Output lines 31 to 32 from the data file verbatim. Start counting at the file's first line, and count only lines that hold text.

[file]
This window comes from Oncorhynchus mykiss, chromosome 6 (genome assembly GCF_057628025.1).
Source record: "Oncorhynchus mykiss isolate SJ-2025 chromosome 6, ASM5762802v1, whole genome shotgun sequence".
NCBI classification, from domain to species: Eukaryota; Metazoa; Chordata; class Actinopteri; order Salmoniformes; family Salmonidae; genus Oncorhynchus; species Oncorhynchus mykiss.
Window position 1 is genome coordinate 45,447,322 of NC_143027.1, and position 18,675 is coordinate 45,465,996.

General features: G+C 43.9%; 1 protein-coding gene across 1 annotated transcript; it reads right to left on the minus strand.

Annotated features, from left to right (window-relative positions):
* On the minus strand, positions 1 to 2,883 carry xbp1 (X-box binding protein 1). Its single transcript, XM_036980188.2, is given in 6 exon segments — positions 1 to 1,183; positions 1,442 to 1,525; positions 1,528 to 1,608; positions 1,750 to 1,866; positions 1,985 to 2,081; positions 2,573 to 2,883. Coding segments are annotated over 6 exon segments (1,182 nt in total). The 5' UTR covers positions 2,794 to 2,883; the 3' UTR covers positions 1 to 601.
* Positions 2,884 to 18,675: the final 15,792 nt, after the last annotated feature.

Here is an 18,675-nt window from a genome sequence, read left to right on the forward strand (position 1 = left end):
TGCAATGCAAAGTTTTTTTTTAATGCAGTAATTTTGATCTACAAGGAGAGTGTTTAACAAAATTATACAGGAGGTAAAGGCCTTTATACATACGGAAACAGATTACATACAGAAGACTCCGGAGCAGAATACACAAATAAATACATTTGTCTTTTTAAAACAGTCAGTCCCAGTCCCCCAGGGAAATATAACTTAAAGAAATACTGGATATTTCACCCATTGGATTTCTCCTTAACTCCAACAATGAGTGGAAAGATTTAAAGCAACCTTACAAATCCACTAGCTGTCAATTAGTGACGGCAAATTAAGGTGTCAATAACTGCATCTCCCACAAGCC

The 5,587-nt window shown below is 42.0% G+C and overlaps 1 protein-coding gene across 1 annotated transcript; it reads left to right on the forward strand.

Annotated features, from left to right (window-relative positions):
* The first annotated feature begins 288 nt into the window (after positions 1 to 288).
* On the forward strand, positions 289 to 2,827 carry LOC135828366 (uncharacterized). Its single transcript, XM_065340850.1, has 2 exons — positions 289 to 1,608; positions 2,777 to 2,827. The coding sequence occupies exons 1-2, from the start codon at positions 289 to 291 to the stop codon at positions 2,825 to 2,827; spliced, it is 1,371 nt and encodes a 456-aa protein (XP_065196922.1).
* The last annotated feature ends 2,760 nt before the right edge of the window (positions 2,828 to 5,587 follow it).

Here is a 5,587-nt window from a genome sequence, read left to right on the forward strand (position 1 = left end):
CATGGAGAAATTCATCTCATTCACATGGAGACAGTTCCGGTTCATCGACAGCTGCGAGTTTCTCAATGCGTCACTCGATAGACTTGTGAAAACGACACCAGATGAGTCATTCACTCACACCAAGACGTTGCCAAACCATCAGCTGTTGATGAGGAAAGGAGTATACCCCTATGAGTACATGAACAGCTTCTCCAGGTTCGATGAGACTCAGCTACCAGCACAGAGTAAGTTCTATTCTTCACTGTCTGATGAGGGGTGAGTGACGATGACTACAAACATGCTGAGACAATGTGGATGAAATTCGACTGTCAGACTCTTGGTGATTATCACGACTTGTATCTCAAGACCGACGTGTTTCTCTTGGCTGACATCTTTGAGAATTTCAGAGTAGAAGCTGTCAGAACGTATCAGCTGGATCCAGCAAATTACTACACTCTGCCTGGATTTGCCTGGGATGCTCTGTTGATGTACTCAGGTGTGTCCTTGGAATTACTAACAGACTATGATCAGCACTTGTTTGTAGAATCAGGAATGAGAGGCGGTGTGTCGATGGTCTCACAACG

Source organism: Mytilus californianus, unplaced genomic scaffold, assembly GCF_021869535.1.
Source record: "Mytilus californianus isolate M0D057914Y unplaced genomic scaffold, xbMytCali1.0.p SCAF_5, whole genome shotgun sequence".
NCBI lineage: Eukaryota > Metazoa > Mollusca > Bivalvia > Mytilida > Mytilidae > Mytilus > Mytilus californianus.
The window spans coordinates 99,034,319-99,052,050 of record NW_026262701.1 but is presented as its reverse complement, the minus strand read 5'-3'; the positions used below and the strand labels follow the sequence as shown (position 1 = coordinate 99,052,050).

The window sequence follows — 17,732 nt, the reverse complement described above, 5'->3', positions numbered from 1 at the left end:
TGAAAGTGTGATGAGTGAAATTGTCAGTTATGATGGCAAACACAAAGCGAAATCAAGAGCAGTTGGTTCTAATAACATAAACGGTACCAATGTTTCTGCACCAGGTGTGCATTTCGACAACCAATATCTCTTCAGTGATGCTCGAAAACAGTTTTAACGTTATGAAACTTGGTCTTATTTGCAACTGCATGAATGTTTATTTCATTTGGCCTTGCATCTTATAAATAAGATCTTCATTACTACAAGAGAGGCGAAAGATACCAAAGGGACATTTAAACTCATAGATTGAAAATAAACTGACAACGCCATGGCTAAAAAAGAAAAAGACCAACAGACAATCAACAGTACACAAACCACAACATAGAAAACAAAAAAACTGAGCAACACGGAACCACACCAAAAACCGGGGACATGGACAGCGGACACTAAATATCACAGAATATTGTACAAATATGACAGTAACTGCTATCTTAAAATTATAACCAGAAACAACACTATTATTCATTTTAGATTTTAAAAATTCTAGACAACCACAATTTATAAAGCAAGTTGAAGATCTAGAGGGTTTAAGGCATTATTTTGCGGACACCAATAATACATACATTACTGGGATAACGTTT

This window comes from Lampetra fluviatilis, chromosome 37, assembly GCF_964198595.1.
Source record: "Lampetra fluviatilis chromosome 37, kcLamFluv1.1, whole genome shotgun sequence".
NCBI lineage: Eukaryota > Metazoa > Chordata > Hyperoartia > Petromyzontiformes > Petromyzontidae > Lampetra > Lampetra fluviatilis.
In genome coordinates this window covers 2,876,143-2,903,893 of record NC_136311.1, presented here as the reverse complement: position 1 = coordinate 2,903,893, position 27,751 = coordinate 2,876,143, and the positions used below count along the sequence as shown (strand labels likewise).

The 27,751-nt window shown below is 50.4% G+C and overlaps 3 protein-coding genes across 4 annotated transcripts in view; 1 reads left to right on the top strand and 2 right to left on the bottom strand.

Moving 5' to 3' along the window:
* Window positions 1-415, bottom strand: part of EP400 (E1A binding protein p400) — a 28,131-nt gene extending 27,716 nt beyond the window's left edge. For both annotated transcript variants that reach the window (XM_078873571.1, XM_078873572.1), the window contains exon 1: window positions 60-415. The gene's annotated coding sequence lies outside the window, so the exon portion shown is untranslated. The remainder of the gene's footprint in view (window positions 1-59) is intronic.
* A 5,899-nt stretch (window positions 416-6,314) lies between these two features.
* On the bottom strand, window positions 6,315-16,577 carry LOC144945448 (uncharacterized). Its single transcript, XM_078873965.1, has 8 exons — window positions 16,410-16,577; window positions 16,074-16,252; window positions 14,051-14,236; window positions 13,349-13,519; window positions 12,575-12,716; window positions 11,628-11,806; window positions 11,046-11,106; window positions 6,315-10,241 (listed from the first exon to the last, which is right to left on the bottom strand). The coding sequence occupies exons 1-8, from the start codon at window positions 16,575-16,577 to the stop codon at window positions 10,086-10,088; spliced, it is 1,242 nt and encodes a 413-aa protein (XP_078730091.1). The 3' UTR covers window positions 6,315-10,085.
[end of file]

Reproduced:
* A 5,899-nt stretch (window positions 416-6,314) lies between these two features.
* On the bottom strand, window positions 6,315-16,577 carry LOC144945448 (uncharacterized). Its single transcript, XM_078873965.1, has 8 exons — window positions 16,410-16,577; window positions 16,074-16,252; window positions 14,051-14,236; window positions 13,349-13,519; window positions 12,575-12,716; window positions 11,628-11,806; window positions 11,046-11,106; window positions 6,315-10,241 (listed from the first exon to the last, which is right to left on the bottom strand). The coding sequence occupies exons 1-8, from the start codon at window positions 16,575-16,577 to the stop codon at window positions 10,086-10,088; spliced, it is 1,242 nt and encodes a 413-aa protein (XP_078730091.1). The 3' UTR covers window positions 6,315-10,085.